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Are Women Hard-Wired to Dump Cheaters?

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Every time another celebrity cheats, we go through the same cycle: We're shocked and appalled -- and then we lap up every detail.

sandra bullock and jesse james

Diana Landen: Our husbands ogle the pictures of the Other Women (a.k.a. tramps), then reassure us that Ashley Dupre -- or Michelle McGee -- isn't really pretty.

Experts give us advice on how to keep our men faithful. You would think that advice for our husbands would be more useful. (On the other hand, would men read "Comparing You to Gandhi is a Sign of Insanity, Not Love," or "How to Keep 13 Mistresses Happy and Quiet"?)

Eventually, we hear from the excuse-makers: "Everybody cheats," "Monogamy is unnatural," "Males need to spread their seed" and "It's just evolution."

Gentlemen, we have evolved, too. Women who accepted cheating died out a long time ago. The Other Woman is, quite simply, a threat to our children.

Sex makes babies. Babies need food, not to mention years of care. The last thing we want is for our man to make babies with somebody else -- somebody who might want her babies to survive instead of ours.

Jealous women make better mothers. Our pain and anger cause us to take action to stop the cheating -- action that can include things like chasing away the competition or calling in relatives to intimidate, or even (in some extreme criminal cases ) kill the Other Woman. (Killing her would be wrong, of course, but women like "Angry Betty" Broderick might argue it is natural. Kind of like cheating.)

Or, you can make yourself sweet and irresistible to your mate. Or show him your pain, and cry. Or talk about his children, who love him. Or get your friends to tell him to treat you better.

If all else fails, it's time to leave.

Leaving may sound crazy, but a woman may be able to find a new mate who will appreciate her and be faithful. Staying with a cheater just means having more babies with someone who's unreliable. Better to get away from him while you can still attract a better mate.

So there you have it: Somewhere back in the mists of time, pre-human males started falling in love with their mates. Our babies thrived because of their father's care for us. Eventually a woman who accepted a man cheating on her was just a bad mother.

So please, stop wondering why we aren't more open-minded about men who cheat. It's the way we're made. If you cheat on us, you will hurt us. When the pain is too much, we will leave.

We could, of course, use our human intelligence and empathy to control our behavior. So could the cheaters.


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10 comments so far | Post a comment now
About Time Women Showed for Self Respect March 20, 2010, 2:22 PM

Ironically if all women leave cheating men or better yet don’t get involved w/ them, there would be less of them. People do what feels good and they get rewarded for. If you get to cheat and keep your wife b/c she will eventually forgive you - why woudn’t you cheat? Notice how there are much less women cheaters and men who forgive women cheaters. That is more than a coincidence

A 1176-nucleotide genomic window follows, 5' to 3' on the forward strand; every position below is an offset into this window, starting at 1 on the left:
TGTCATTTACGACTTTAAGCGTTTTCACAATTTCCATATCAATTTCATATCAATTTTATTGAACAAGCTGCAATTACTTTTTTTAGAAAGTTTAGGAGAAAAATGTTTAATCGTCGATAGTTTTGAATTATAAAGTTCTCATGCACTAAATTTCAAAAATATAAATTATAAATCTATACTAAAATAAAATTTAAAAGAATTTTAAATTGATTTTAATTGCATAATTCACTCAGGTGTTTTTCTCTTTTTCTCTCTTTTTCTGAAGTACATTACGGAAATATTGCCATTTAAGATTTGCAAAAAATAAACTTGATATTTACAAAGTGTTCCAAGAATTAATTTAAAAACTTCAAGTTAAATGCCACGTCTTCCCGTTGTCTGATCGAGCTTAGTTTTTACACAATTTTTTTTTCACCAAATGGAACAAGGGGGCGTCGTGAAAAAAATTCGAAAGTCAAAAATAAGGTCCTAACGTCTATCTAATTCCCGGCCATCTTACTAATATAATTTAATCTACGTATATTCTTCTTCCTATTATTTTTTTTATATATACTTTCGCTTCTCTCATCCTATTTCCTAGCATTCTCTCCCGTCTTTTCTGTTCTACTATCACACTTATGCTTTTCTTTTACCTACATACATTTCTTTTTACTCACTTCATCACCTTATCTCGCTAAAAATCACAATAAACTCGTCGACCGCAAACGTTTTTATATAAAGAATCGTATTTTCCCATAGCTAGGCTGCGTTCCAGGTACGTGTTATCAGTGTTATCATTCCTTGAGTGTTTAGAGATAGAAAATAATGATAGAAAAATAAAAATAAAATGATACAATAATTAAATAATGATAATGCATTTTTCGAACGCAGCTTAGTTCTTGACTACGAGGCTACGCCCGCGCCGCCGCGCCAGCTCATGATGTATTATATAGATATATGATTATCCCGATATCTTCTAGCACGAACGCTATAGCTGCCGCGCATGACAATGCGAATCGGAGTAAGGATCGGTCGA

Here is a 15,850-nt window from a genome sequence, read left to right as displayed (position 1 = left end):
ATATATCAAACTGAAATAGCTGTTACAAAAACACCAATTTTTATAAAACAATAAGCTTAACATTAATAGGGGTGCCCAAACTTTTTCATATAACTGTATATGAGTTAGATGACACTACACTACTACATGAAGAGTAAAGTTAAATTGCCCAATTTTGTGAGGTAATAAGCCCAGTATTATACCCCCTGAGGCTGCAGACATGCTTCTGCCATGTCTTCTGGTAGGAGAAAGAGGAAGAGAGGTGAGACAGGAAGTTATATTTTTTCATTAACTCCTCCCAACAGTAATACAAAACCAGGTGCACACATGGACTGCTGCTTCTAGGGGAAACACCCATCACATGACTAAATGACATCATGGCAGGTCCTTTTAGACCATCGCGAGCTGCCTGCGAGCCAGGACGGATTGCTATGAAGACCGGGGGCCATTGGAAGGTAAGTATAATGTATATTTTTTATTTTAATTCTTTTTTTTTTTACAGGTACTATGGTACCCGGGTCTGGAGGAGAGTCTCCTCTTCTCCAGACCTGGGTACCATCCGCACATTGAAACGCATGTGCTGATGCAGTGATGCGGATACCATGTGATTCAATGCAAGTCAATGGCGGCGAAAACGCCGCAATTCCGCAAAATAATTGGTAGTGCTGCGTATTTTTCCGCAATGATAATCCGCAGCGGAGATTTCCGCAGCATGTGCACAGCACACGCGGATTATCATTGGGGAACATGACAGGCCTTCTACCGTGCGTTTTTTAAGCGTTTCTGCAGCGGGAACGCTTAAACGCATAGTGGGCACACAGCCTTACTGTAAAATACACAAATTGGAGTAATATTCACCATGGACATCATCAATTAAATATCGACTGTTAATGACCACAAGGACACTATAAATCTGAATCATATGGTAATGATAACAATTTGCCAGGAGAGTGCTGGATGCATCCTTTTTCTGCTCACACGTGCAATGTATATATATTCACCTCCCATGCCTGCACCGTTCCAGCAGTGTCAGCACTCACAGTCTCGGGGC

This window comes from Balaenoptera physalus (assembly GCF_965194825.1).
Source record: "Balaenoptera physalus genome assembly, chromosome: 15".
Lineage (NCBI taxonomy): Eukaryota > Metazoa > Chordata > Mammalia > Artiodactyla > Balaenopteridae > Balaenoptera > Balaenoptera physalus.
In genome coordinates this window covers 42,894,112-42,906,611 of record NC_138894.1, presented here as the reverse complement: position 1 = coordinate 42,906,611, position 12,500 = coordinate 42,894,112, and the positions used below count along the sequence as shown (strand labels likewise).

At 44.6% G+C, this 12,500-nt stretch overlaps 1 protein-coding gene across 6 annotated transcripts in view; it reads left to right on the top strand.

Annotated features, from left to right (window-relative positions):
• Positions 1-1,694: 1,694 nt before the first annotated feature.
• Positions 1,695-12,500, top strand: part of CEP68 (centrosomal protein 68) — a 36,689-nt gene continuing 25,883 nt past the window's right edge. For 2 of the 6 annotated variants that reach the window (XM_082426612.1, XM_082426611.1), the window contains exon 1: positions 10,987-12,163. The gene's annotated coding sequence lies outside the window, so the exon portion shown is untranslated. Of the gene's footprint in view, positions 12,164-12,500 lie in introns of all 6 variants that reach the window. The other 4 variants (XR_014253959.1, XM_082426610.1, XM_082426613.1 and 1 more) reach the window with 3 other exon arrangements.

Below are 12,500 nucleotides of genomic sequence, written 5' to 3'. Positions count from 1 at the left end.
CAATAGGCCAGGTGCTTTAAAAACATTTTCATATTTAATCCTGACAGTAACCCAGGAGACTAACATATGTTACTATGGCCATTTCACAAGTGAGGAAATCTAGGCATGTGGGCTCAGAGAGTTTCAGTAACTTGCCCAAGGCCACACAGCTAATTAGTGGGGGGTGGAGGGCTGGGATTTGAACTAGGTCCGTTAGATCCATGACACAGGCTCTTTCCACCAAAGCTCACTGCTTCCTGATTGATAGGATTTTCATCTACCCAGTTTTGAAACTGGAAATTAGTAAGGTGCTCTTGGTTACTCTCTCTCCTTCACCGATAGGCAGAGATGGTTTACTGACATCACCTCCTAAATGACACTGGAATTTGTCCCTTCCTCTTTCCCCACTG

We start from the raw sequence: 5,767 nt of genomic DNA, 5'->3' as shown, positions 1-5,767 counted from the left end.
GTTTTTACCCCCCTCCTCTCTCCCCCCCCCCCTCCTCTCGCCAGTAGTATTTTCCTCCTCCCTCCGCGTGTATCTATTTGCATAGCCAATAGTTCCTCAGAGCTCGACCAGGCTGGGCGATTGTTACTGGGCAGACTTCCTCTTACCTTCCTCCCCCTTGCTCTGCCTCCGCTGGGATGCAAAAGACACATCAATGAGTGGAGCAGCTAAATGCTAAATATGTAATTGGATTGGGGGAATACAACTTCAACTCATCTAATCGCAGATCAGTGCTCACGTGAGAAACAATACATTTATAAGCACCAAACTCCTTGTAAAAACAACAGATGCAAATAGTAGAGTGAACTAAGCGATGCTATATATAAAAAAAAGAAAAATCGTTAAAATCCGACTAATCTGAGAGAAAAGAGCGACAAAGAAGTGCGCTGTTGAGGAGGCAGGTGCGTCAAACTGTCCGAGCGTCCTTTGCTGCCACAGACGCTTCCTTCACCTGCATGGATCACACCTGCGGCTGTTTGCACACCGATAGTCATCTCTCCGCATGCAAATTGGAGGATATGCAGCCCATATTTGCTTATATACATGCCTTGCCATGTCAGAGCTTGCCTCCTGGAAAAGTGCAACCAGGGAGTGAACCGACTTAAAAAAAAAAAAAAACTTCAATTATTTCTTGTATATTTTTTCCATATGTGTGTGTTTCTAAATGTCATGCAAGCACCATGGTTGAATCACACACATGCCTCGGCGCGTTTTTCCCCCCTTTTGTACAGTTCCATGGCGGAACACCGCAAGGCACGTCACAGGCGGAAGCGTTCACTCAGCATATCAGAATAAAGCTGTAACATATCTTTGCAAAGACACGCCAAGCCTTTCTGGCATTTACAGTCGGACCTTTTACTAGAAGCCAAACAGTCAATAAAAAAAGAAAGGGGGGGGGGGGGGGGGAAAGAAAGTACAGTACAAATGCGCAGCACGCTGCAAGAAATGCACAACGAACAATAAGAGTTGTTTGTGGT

adelaide dancing March 20, 2010, 5:36 PM

even if you’re not into monogamy, honesty is the best policy :)

K March 20, 2010, 6:43 PM

This theory (which is a human behavioral evolution or sociobiological theory) has quite a bit more behind it, if anyone is curious.

Women are LESS likely to dump a man for a “purely physical” affair - i.e., if she doesn’t believe or trusts that there was no emotion involved (and thus no chance of her and her offsprings’ resources, in the form of the pair-bonded male, disappearing to take up residence with the new female). It’s why a woman’s first question is always “Did you love her?”; it’s the emotional attachment and thus potential for permanent loss that represents a decrease in a woman’s reproductive success and thus which would spur a woman to leave. Reproductive success is, from an HBE perspective, always the ultimate explanation for any adaptive behavior, such as staying or leaving a philandering mate. Men, on the other hand, have a different reproductive motivation; because their paternity is never truly assured (well, not without modern-day paternity testing!), sexual infidelity, regardless of emotion, is a much larger threat to their reproductive success and thus it is far, far less common for a man to remain with a wife who has cheated on him. I know I’m long winded, but hopefully someone enjoyed learning a little bit more about the biological anthropologists’ hypotheses on the evolutionary roots of infidelity and single-mate pair bonding in humans. This is actually my projected thesis for graduate school so it’s great seeing an article on it in here!

James March 20, 2010, 7:30 PM

The flaw in the above argument is that Sandra Bullock doesn’t have any kids. It’s not clear what difference it makes about children cause it’s highly unlikely she was ever going to have any with James anyway. She may not want him to have children with anyone else, but in the grand biological scheme of things, doesn’t he have a natural need to spread his seed and procreate whereas Sandra doesn’t really help in this area whatsoever. Why then would it at all seem shocking that he would be out with other women?

Diana Landen March 21, 2010, 3:37 PM

Hi, K! Thanks for your comments.
I wonder if you could answer a few questions I’m curious about.